The U.S. Treasury Department announced yesterday amendments to the 50+ year trade embargo with Cuba, which for years has stymied US-based film productions from filming inside what is one of the last remaining socialist dictatorships in the world.
While traditional touristic activities (e.g. laying on the beach) remain illegal, “professional media or artistic productions -- including the filming or production of media programs” are now fully legal under U.S. law.
Because the amendment applies to the “general license” section of the embargo law, there is no need to apply, or even necessarily report, your production to the U.S. government. Only in the case that you come under investigation (were you secretly shipping arms to the Castro’s?!) would you need to prove the purpose of your trip. Upon re-entry to the United States, you can now confidently tell the customs officer you were in Cuba making a film. Although documentary productions have long been treated as journalistic (historically, another exception to the embargo), these news amendments open the door for non-journalistic projects, including music videos, experimental, and of course, traditional narrative productions.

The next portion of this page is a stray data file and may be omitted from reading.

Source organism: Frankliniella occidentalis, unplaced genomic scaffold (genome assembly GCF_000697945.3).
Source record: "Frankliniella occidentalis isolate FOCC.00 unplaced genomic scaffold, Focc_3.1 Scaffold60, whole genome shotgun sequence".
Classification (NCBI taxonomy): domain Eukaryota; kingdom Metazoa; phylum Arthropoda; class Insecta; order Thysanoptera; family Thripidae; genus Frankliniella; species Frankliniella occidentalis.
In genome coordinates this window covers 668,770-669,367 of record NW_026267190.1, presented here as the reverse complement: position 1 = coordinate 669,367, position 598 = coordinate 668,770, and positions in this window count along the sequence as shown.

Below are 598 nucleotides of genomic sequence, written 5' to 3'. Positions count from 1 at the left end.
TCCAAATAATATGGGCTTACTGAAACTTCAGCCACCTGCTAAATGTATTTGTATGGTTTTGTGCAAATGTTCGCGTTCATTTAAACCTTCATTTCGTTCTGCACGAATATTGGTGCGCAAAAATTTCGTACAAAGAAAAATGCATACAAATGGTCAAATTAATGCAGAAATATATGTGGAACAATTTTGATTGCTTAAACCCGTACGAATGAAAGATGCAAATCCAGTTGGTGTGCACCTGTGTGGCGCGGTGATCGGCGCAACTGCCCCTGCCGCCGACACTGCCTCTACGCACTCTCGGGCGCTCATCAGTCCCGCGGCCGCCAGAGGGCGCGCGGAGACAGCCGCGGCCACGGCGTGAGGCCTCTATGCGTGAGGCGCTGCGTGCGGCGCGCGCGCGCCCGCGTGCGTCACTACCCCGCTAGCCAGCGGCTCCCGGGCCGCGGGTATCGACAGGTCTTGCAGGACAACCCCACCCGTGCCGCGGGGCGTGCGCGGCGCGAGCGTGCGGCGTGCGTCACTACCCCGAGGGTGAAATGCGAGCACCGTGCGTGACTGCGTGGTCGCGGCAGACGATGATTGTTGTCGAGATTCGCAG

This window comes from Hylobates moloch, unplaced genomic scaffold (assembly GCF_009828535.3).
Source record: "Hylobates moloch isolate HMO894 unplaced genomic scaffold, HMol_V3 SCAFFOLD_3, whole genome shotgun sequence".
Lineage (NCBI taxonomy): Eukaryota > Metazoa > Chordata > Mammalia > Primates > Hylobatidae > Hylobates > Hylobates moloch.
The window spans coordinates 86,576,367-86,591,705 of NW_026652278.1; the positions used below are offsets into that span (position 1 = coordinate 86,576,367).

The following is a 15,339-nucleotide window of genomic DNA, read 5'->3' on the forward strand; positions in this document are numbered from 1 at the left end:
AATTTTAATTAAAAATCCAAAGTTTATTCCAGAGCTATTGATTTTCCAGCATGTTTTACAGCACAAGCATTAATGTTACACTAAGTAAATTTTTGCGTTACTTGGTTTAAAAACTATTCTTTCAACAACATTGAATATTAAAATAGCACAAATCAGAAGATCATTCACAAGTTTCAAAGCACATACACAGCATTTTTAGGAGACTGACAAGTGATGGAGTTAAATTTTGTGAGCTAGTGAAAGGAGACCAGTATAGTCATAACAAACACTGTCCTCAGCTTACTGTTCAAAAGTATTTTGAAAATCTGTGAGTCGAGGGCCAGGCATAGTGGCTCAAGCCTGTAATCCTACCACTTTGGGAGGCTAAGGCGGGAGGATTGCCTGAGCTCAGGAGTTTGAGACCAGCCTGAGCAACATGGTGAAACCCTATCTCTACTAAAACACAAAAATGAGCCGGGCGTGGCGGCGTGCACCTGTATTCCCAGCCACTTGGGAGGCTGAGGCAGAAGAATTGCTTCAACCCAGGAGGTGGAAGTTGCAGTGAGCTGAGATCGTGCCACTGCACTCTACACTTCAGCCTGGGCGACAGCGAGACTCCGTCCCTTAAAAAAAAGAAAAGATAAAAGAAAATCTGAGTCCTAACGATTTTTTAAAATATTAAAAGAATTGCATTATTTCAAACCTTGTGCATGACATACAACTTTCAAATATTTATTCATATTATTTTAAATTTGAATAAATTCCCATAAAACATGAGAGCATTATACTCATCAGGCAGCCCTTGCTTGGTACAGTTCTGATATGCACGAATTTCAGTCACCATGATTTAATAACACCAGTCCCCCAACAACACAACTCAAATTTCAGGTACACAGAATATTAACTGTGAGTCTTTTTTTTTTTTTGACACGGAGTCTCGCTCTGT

Before you buy your plane ticket, note that you’ll still need official permission from the Cuban government. This continues to be a fairly opaque process that involves submitting your script, crew bios, budget, gear and more to one of three official channels, the most prominent of which is the Cuban Cinema Institute (ICAIC). ICAIC is a state agency and while it retains relative autonomy, it is certainly still subject to the discretion and interest of the state, meaning you probably can’t make a Tarantino-style, revisionist feature in which the Bay Of Pigs invasion succeeds and capitalism perseveres.
I myself was rejected twice without comment before my short film was finally approved for production. Among other considerations (I’m half Cuban, for example), we gleaned that size of budget is certainly a factor, and the government is less interested in micro-budget short films. Even in a communist economy, money talks.
That said, it’s best to have somebody on the ground. There isn’t exactly an online application portal (internet access currently hovers around 2% of the population), so I would recommend finding a local producer, of which there are many, to help you through the process. The Cuban Cinema industry is alive and well, producing many notable features every year, as well as hosting the renowned Festival Internacional del Nuevo Cine Latinoamericano (at which Sundance made inroads this past December).
Although the changes didn’t officially come into effect until today, there have already been several US-based narrative productions including Ben Chace’s Sin Alas, and my own, La Noche Buena (the first American-directed feature and short, respectively, shot in Cuba since 1959) and countless, fantastic documentaries including Bent-Jorgen Perlmutt’s Havana Motor Club, Jennifer Redfearn’s Tocando La Luz, Nicholas Brennan’s Hard Rock Havana, and Meg Smaker’s short Boxeadora.
With such big budget productions as Fast and Furious 8 and House of Lies already set to film in Cuba later this year, it appears the island frozen in time is in for some big changes.